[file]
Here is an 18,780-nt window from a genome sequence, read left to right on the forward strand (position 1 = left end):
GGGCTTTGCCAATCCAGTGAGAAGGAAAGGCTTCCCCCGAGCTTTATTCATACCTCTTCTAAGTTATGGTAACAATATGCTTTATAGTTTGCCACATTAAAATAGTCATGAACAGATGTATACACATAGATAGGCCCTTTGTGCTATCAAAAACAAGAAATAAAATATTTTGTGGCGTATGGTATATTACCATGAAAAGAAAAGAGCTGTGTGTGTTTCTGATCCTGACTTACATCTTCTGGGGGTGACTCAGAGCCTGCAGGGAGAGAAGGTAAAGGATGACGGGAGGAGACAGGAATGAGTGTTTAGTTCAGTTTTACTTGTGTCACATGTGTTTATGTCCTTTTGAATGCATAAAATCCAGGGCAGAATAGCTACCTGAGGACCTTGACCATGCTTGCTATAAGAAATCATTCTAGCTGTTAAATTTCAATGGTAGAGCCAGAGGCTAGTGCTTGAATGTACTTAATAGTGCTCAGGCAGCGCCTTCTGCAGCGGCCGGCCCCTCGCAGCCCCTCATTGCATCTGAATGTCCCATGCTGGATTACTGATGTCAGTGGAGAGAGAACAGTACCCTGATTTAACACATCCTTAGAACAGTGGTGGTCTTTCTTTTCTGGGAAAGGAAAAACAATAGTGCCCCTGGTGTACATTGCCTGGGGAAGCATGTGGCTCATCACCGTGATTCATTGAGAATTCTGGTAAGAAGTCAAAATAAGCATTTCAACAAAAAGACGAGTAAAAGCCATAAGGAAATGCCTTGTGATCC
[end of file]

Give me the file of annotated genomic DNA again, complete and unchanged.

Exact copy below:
Here is an 18,780-nt window from a genome sequence, read left to right on the forward strand (position 1 = left end):
GGGCTTTGCCAATCCAGTGAGAAGGAAAGGCTTCCCCCGAGCTTTATTCATACCTCTTCTAAGTTATGGTAACAATATGCTTTATAGTTTGCCACATTAAAATAGTCATGAACAGATGTATACACATAGATAGGCCCTTTGTGCTATCAAAAACAAGAAATAAAATATTTTGTGGCGTATGGTATATTACCATGAAAAGAAAAGAGCTGTGTGTGTTTCTGATCCTGACTTACATCTTCTGGGGGTGACTCAGAGCCTGCAGGGAGAGAAGGTAAAGGATGACGGGAGGAGACAGGAATGAGTGTTTAGTTCAGTTTTACTTGTGTCACATGTGTTTATGTCCTTTTGAATGCATAAAATCCAGGGCAGAATAGCTACCTGAGGACCTTGACCATGCTTGCTATAAGAAATCATTCTAGCTGTTAAATTTCAATGGTAGAGCCAGAGGCTAGTGCTTGAATGTACTTAATAGTGCTCAGGCAGCGCCTTCTGCAGCGGCCGGCCCCTCGCAGCCCCTCATTGCATCTGAATGTCCCATGCTGGATTACTGATGTCAGTGGAGAGAGAACAGTACCCTGATTTAACACATCCTTAGAACAGTGGTGGTCTTTCTTTTCTGGGAAAGGAAAAACAATAGTGCCCCTGGTGTACATTGCCTGGGGAAGCATGTGGCTCATCACCGTGATTCATTGAGAATTCTGGTAAGAAGTCAAAATAAGCATTTCAACAAAAAGACGAGTAAAAGCCATAAGGAAATGCCTTGTGATCC